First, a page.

I've indicated that as the Weimar Germany scenario takes hold in the US, the Dow Industrials will eventually go higher in nominal Dollar terms, but it will nevertheless lose purchasing power. I have therefore been recommending, as quoted from thelast letter: "Traders and investors are sitting on the sidelines, earning interest on their funds or having them parked safely in Gold bullion."
This point about bullion is important. If the Dollar does eventually get destroyed - and history shows that all fiat currency does eventually get destroyed - then we would need a way to measure what is happening to purchasing power. To do this, I have been presenting regularly over the last few years the above chart. It presents the Dow Jones Industrial Average in terms of GoldGrams, the currency of GoldMoney.com, which are grams of gold.
We can see from the page 1 chart that the Dow Industrials appear to be topping out. The long 20-year uptrend channel has run into resistance after reaching a July 1999 peak of around 1369gg. In other words, since then you have been better off holding gold than the Dow Industrials.
Importantly, the triangle pattern that emerged since the July 1999 peak now appears to be breaking down. It was possible that this triangle may have developed into nothing more than a consolidation pattern, from which the Dow Industrials would eventually move higher. But that outcome is looking less likely as this average, as measured in terms of GoldGrams, is now breaking down through the bottom of this triangle.
So let's re-cap this discussion. After rambling through these different scenarios, I'd like to leave you with a clear view of my current thinking.
First, the Dollar has been much stronger for much longer than I expected. Importantly, this strength is having an impact on many different markets (see also, for example, the discussionon soybeans below).
Second, the Dow has broken through 9800. Consequently, it is possible that for the next few years the Nikkei (as opposed to the Weimar) scenario may yet unfold. If this were to occur, we would get an 'old-fashioned bear market'. Stocks would then do what we have seen them do many times before. Stock prices will grind relentlessly lower.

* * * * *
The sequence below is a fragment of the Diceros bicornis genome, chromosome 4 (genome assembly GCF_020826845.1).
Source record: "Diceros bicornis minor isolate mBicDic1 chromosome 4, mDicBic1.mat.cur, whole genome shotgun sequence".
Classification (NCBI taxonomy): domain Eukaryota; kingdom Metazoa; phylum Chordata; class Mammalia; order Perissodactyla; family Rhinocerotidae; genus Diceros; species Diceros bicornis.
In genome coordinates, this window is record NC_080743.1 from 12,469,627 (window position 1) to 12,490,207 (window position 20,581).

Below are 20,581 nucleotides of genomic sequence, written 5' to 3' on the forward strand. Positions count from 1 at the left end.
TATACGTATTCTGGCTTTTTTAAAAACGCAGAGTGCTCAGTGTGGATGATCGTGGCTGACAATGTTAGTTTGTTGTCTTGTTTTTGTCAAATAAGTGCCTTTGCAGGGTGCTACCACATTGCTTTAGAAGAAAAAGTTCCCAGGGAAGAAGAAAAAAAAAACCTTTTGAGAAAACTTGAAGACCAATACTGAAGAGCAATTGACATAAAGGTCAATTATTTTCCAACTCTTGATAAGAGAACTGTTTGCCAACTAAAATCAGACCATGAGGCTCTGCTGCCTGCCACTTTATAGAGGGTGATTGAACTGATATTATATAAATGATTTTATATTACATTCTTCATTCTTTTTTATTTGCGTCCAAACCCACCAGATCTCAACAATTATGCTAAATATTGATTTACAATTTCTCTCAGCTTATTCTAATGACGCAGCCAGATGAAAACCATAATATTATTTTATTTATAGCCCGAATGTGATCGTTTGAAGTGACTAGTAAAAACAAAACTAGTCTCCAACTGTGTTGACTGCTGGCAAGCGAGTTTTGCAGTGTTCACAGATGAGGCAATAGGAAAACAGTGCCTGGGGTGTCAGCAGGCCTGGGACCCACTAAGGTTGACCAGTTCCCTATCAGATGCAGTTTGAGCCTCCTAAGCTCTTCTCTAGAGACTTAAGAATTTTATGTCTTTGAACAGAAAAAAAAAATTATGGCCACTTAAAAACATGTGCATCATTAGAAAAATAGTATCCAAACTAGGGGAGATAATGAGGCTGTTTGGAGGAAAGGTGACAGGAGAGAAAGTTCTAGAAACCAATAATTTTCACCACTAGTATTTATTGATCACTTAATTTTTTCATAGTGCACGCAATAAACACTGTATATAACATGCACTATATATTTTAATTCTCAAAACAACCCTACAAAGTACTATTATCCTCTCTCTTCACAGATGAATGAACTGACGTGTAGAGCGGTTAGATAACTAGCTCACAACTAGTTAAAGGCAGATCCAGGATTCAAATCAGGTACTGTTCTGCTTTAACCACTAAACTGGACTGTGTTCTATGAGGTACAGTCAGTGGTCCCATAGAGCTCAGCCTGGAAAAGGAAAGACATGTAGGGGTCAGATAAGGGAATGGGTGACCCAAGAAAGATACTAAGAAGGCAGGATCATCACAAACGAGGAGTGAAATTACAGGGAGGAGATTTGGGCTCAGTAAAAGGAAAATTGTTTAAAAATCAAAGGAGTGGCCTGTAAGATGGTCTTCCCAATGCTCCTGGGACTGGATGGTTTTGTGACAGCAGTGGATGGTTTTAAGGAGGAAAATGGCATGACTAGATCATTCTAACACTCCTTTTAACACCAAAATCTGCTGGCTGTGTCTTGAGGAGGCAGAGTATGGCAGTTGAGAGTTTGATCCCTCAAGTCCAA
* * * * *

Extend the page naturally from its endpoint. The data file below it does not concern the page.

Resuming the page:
The Dow Industrials would correct back in price over a period of probably a few years to where its dividend yield would climb from the minuscule levels at present to a healthy 5%-6%, a level that time and again in past decades has proven to mark a bear market bottom. In this scenario, the destruction of the Dollar is delayed. So while the worst carnage may be avoided (a flight from the currency leading to the eventual complete collapse of the Dollar would clearly be the very worst possible result), the landscape will not be pretty nonetheless. Take a look at the ruin that has occurred in Japan since its bull market topped out there in December 1989.
Third, we can only view the market day-by-day, and its story is still unfolding. The break below 9800 does not necessarily mean that we are going into an old-fashioned bear market. In other words, there are no guarantees here. Rather, the breaking of this support is indeed important, but by itself, it tells us very little. Therefore, we need to watch very carefully what happens from here.
If the Dow stays below 9800 for days, and these days then turn into weeks, we can assume that indeed something important happened when 9800 was broken. But if the Dow Industrials can rally back above this level in the days immediately ahead, then my Weimar Germany scenario is still very much in place. In other words, the test of 9800 was deeper than I expected, but this alone may not change my long-standing outlook for the Dow Industrials and my expected Weimar Germany scenario (for more explanation on this point, see the next article below).
Fourth, that regardless whether we get the Nikkei or Weimar Germany scenario, one will be better off holding GoldGrams than the Dow Jones Industrials. Therefore, we can watch safely from the sidelines while preserving our purchasing power with gold waiting to see what scenario unfolds.